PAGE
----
George Washington Parke Custis, the step-grandson of George Washington, called James Sharples’s pastel profile portrait of George Washington “the best likeness of the man extant.” Middendorf’s copy brought $325,000, a record for the artist and the sixth-highest price of the week.

A young couple paid $506,250 at Keno Auctions for Diana, this 31

A young couple paid $506,250 at Keno Auctions for Diana, this 31" high bronze sculpture by Augustus Saint-Gaudens.

The second-highest price of the week was $506,250 paid for Diana, a 31" high bronze sculpture by Augustus Saint-Gaudens, sold at Keno Auctions on Saturday afternoon, January 23. Keno said the buyer was a young couple, and it was the third-highest price for a Diana bronze and the fifth-highest price for any work by Saint-Gaudens.

The highest price for any piece of American furniture in this series of sales was paid for a discovery, a previously unknown form made by New York’s premier French cabinetmaker Charles-Honoré Lannuier. The ormolu-mounted and parcel-gilt rosewood and ebonized wood marble-top pier table, labeled and stamped “H. Lannuier / New York,” 1808-12, sold at Sotheby’s for $403,200 despite the fact that it needs conservation, estimated to cost up to $50,000. It was found in a thrift shop in western Canada by a picker who sent a photo of it to Erik Gronning, who said “ship it to New York.” It arrived a day before the catalog went online.

The seventh-highest price of the week was for Two Dogs Fighting; Man Chasing Dog by Bill Traylor (c. 1853-1949), tempera, graphite, and colored pencil on white paper-faced card, 1939-42, 18" x 25¾". From Jerry Lauren’s collection, it sold at Christie’s on Thursday morning for $293,750 (est. $100,000/200,000).

The fifth-highest price was paid at Leigh Keno’s sale. It was $356,250 for Gilbert Stuart’s Portrait of George Washington, 1803-05, a copy the artist made of his Athenaeum portrait. It was bought in 1817 by a Philadelphia merchant named Israel Kinsman. It brought considerably less than other Stuart copies of his most- famous Washington portrait because it needs cleaning and conservation. Keno said it went to a collector, and the underbidder, from London, was on the phone.

Three of the top-ten lots of the week were portraits of George Washington.

At Christie’s Charles Peale Polk’s oil portrait of George Washington, after a portrait painted from life by his uncle and mentor Charles Willson Peale, appeared on Christie’s catalog cover, and it sold for $268,750 (est. $200,000/300,000); it was the ninth-highest price of the week.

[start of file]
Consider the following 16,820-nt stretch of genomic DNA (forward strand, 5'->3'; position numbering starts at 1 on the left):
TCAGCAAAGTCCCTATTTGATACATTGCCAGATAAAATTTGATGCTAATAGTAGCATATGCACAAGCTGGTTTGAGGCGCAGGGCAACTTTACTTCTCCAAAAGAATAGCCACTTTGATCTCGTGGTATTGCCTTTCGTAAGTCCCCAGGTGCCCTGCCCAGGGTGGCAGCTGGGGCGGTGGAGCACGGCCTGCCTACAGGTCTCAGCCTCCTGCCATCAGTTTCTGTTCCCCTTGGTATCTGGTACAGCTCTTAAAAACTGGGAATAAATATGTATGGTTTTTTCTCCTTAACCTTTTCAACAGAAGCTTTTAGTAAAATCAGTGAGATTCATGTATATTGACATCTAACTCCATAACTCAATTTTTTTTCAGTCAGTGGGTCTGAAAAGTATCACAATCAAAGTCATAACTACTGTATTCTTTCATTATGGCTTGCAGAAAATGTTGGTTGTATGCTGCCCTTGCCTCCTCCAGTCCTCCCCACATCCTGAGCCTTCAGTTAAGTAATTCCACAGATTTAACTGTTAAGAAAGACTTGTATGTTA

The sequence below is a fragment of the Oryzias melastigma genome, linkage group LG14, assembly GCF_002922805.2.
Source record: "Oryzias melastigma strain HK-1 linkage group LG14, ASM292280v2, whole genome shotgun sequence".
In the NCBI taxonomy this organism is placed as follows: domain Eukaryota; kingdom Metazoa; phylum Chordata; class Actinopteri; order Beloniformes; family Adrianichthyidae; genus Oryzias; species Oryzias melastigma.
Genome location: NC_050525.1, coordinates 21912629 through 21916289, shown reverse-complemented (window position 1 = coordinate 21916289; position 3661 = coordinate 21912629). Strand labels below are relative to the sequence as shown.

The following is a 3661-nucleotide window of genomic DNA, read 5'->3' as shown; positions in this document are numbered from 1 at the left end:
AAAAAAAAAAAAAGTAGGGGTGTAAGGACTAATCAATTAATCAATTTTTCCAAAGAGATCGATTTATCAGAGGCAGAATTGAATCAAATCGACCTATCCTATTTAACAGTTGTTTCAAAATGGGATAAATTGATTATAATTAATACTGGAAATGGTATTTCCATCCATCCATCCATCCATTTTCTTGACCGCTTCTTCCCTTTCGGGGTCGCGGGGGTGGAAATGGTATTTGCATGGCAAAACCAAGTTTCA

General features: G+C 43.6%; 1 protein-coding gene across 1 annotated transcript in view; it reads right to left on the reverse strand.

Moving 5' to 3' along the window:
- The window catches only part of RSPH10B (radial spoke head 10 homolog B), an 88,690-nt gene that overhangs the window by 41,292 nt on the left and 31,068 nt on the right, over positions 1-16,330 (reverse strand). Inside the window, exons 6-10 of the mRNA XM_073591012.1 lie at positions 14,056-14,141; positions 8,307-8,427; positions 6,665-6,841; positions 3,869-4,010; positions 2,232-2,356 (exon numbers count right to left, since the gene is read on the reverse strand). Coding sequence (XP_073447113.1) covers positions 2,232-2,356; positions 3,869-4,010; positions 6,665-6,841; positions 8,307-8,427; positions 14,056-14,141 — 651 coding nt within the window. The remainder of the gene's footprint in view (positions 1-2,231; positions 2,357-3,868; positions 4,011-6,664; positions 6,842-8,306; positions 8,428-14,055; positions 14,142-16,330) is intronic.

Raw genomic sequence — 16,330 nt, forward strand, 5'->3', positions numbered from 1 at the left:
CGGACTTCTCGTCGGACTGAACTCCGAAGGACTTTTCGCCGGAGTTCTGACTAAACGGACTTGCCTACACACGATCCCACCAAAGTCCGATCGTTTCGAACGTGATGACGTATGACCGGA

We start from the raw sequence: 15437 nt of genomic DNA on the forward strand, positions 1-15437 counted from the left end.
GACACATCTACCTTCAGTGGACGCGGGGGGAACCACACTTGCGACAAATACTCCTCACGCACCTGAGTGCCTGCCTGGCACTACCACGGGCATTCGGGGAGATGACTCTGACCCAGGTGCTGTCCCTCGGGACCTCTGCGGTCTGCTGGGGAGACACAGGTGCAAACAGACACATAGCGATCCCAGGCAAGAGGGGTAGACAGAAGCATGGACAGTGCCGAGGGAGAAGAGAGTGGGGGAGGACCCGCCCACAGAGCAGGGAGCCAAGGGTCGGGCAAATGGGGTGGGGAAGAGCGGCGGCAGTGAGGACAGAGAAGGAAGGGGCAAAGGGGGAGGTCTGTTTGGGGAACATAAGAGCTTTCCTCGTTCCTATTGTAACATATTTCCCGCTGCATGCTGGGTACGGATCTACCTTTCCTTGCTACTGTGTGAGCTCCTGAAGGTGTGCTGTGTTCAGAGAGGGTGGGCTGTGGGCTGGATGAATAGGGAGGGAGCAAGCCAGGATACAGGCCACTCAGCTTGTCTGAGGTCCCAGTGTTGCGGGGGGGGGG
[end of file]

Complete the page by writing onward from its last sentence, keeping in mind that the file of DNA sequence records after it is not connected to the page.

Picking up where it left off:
The eighth on the top-ten list was a book of magnificent prints, The Yellowstone National Park, and the Mountain Regions of Portions of Idaho, Nevada, Colorado and Utah, published in Boston by L. Prang and Company in 1876. The 15 chromolithographs after Thomas Moran make it special. Sotheby’s got it to $277,200 (est. $120,000/180,000). Dealer Graham Arader said he was the underbidder.

The most expensive piece of furniture sold at Christie’s was an elegant sculptural mahogany scallop-top card table attributed to Newport, Rhode Island, cabinetmaker John Townsend. It is a distinct American form and one of only two tables of this shape by Townsend known. It sold for $250,000.

A Native American Washoe basket by Dat So La Lee (Louisa Keyser) brought almost as much. The $237,000 (est. $40,000/60,000) paid for it was not a surprise in the world of American Indian arts. It is a true masterpiece. It was bought by the same buyer who paid $87,500 for another larger basket by Dat So La Lee offered as the previous lot.

Another broadside of Revolutionary propaganda from the Middendorf collection, “Bloody Butchery,” a broadside known for its powerful graphics of 42 coffins, illustrates the narrative of the day-long battles of Lexington and Concord. It was printed in Boston by Ezekiel Russell. It details American casualties and at the bottom is printed “Elegy to the worthies who were slain.” It sold for $212,500 (est. $80,000/120,000).

Americana Week in New York City has always been known for discoveries, and this year was no exception. Earle Shettleworth Jr., retired Maine state historian and a resident of Hallowell, Maine, had been looking for View of Hallowell, Maine, painted in the mid-1860s, since he came across a glossy photograph of it about a year ago. In early January he got a call from a local antiquarian bookseller telling him about lot 21 in Sotheby’s January 22 sale, and sure enough, there was the picture he was looking for. Even though he knew the local Hubbard Free Library could not afford it, he spent weeks before the sale trying to track down the painter. So far the artist remains unknown, but Shettleworth can date the picture because the bridge over the Kennebec River on the right side was constructed in 1860, damaged in a storm in 1869, washed away entirely in 1870, and never rebuilt. The cotton mill, the building on the left with a peaked roof, was given an additional story with a flat roof in 1867 during the period of prosperity after the Civil War, and it still stands today. The painting sold for $201,600 (est. $30,000/50,000) to dealer David Schorsch, who said he bought it for resale.


Originally published in the March 2021 issue of Maine Antique Digest. © 2021 Maine Antique Digest